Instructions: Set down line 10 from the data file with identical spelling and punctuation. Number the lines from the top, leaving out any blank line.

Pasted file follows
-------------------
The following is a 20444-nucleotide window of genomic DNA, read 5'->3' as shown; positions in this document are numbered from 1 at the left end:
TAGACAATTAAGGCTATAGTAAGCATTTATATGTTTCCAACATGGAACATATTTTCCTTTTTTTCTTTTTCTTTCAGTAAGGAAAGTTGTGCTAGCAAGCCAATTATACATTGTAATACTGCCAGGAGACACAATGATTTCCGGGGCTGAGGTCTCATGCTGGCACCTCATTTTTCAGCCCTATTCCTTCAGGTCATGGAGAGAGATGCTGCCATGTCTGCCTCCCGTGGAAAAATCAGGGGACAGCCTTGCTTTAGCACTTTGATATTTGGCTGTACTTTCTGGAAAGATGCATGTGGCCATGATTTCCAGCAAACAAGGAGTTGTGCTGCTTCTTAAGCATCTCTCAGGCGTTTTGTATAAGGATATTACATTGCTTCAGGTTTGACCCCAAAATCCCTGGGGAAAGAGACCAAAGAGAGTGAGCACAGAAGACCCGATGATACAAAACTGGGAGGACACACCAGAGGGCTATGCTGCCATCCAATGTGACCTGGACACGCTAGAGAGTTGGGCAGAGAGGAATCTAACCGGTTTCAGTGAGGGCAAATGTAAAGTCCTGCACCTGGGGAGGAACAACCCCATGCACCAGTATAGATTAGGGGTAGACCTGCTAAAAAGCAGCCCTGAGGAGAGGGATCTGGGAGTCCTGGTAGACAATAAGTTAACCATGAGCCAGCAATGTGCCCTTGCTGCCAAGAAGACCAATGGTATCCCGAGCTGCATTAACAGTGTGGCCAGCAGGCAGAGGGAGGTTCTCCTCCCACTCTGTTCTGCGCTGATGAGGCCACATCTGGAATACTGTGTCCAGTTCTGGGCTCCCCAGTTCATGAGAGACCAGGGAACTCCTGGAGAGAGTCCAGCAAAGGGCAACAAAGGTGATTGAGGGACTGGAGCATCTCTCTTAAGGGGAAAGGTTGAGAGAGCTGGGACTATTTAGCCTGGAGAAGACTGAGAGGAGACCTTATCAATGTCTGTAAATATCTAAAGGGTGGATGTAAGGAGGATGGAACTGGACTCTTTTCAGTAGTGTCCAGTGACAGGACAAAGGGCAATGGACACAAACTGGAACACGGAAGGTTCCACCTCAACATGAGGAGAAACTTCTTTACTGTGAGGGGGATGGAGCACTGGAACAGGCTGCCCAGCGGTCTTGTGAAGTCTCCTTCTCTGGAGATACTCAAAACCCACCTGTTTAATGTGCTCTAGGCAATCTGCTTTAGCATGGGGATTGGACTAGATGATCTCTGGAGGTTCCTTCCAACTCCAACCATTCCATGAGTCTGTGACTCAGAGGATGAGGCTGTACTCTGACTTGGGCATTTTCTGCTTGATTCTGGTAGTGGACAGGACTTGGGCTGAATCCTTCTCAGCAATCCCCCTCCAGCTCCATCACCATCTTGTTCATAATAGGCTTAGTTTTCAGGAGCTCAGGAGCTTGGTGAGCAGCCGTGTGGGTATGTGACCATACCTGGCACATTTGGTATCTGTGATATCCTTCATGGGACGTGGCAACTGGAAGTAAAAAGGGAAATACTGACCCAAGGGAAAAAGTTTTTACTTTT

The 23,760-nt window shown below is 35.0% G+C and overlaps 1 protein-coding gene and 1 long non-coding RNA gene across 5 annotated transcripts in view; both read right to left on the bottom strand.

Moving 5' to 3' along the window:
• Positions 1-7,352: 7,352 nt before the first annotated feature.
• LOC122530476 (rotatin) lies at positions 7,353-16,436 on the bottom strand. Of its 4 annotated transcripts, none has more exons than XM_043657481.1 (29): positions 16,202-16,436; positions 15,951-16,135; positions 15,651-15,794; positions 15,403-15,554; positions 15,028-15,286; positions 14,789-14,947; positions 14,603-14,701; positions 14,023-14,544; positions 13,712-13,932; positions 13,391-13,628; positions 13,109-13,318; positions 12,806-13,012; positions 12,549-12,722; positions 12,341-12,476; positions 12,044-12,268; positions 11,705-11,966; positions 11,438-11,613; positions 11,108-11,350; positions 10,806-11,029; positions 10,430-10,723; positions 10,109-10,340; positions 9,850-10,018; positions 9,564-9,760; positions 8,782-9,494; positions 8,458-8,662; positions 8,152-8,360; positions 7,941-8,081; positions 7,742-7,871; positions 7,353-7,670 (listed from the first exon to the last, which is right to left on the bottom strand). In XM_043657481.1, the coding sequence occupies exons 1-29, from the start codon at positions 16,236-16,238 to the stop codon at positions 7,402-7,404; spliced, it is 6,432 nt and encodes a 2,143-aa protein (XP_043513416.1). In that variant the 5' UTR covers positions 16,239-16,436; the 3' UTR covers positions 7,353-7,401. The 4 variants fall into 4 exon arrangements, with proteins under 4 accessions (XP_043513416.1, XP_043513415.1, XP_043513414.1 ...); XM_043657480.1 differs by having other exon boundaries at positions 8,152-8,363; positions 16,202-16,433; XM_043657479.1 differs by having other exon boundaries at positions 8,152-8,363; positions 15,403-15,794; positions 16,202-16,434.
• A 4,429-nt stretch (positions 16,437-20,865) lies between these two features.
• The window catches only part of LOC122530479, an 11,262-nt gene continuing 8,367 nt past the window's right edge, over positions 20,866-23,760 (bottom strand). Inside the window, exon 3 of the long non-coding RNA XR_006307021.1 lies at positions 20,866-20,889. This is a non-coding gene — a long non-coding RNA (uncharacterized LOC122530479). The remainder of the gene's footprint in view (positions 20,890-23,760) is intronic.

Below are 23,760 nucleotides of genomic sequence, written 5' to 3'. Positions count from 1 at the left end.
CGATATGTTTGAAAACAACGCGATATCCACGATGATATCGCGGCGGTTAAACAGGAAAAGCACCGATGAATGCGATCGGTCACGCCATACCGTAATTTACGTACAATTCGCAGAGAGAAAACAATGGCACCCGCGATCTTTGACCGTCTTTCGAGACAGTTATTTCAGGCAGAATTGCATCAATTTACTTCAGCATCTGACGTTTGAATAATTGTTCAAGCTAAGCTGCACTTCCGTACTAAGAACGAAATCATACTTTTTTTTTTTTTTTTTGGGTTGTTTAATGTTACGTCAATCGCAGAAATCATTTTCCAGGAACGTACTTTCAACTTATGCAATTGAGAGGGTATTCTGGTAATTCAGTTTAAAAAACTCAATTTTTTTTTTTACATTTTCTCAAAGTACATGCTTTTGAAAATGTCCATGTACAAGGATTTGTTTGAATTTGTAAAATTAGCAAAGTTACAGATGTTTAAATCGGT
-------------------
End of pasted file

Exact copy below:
CGATATGTTTGAAAACAACGCGATATCCACGATGATATCGCGGCGGTTAAACAGGAAAAGCACCGATGAATGCGATCGGTCACGCCATACCGTAATTTACGTACAATTCGCAGAGAGAAAACAATGGCACCCGCGATCTTTGACCGTCTTTCGAGACAGTTATTTCAGGCAGAATTGCATCAATTTACTTCAGCATCTGACGTTTGAATAATTGTTCAAGCTAAGCTGCACTTCCGTACTAAGAACGAAATCATACTTTTTTTTTTTTTTTTTGGGTTGTTTAATGTTACGTCAATCGCAGAAATCATTTTCCAGGAACGTACTTTCAACTTATGCAATTGAGAGGGTATTCTGGTAATTCAGTTTAAAAAACTCAATTTTTTTTTTTACATTTTCTCAAAGTACATGCTTTTGAAAATGTCCATGTACAAGGATTTGTTTGAATTTGTAAAATTAGCAAAGTTACAGATGTTTAAATCGGT